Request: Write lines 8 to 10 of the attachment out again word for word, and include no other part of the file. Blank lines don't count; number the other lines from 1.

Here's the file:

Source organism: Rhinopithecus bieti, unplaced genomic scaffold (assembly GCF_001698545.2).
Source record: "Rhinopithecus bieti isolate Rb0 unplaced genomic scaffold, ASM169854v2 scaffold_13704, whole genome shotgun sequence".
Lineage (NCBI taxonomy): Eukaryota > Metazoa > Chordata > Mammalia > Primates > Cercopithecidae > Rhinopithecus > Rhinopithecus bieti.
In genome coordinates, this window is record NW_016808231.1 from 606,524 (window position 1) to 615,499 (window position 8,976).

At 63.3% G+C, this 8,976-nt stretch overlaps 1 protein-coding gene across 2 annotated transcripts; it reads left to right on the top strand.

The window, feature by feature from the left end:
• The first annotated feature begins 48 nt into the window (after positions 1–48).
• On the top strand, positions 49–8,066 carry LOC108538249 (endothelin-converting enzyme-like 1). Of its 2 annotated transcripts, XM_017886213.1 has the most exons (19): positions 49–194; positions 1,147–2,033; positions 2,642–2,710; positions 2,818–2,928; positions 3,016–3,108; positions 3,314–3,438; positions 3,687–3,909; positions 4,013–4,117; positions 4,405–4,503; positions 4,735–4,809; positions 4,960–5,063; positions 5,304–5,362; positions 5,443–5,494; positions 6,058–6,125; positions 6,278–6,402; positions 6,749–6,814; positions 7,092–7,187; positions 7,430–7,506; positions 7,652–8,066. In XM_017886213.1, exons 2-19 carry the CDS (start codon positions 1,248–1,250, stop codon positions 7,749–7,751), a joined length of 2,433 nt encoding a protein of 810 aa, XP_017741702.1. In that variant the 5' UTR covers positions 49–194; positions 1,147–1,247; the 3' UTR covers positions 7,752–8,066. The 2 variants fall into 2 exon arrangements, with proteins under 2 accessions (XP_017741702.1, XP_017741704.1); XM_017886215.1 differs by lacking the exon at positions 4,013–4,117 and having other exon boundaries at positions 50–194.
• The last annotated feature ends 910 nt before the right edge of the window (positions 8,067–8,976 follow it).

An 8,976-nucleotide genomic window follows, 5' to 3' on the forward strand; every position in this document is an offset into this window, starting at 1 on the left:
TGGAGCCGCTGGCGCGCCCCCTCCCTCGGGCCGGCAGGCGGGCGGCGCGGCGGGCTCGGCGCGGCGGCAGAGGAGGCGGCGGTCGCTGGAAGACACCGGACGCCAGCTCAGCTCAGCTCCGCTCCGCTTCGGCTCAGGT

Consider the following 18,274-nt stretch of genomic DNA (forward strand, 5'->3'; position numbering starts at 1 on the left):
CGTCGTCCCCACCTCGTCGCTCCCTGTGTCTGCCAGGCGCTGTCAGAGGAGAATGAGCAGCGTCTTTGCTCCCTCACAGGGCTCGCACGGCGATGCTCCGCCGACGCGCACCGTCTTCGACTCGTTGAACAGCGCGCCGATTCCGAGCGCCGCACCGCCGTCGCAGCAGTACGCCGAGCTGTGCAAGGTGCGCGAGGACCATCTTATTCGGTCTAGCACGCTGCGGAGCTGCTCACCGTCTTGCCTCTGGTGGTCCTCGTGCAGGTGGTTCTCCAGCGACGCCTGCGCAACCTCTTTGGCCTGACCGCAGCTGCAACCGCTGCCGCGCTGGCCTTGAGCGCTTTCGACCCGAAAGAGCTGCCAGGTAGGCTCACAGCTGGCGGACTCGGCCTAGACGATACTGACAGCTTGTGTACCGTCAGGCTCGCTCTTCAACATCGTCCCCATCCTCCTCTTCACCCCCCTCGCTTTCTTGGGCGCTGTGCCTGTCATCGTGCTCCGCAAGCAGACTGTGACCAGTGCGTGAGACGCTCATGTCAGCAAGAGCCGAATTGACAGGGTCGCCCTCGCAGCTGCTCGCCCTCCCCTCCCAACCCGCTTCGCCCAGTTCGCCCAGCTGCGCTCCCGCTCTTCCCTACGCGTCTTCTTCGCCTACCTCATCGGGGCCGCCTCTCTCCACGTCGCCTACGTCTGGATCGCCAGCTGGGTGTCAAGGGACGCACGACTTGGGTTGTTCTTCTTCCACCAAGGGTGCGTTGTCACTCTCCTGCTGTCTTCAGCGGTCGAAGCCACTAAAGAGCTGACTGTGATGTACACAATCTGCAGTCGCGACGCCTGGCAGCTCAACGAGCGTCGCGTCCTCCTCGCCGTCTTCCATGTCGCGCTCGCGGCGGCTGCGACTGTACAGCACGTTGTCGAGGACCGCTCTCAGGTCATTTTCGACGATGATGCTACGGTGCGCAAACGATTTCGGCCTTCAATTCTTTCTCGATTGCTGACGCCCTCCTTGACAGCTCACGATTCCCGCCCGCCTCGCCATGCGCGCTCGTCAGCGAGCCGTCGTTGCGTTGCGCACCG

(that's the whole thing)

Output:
• On the top strand, positions 49–8,066 carry LOC108538249 (endothelin-converting enzyme-like 1). Of its 2 annotated transcripts, XM_017886213.1 has the most exons (19): positions 49–194; positions 1,147–2,033; positions 2,642–2,710; positions 2,818–2,928; positions 3,016–3,108; positions 3,314–3,438; positions 3,687–3,909; positions 4,013–4,117; positions 4,405–4,503; positions 4,735–4,809; positions 4,960–5,063; positions 5,304–5,362; positions 5,443–5,494; positions 6,058–6,125; positions 6,278–6,402; positions 6,749–6,814; positions 7,092–7,187; positions 7,430–7,506; positions 7,652–8,066. In XM_017886213.1, exons 2-19 carry the CDS (start codon positions 1,248–1,250, stop codon positions 7,749–7,751), a joined length of 2,433 nt encoding a protein of 810 aa, XP_017741702.1. In that variant the 5' UTR covers positions 49–194; positions 1,147–1,247; the 3' UTR covers positions 7,752–8,066. The 2 variants fall into 2 exon arrangements, with proteins under 2 accessions (XP_017741702.1, XP_017741704.1); XM_017886215.1 differs by lacking the exon at positions 4,013–4,117 and having other exon boundaries at positions 50–194.
• The last annotated feature ends 910 nt before the right edge of the window (positions 8,067–8,976 follow it).

An 8,976-nucleotide genomic window follows, 5' to 3' on the forward strand; every position in this document is an offset into this window, starting at 1 on the left: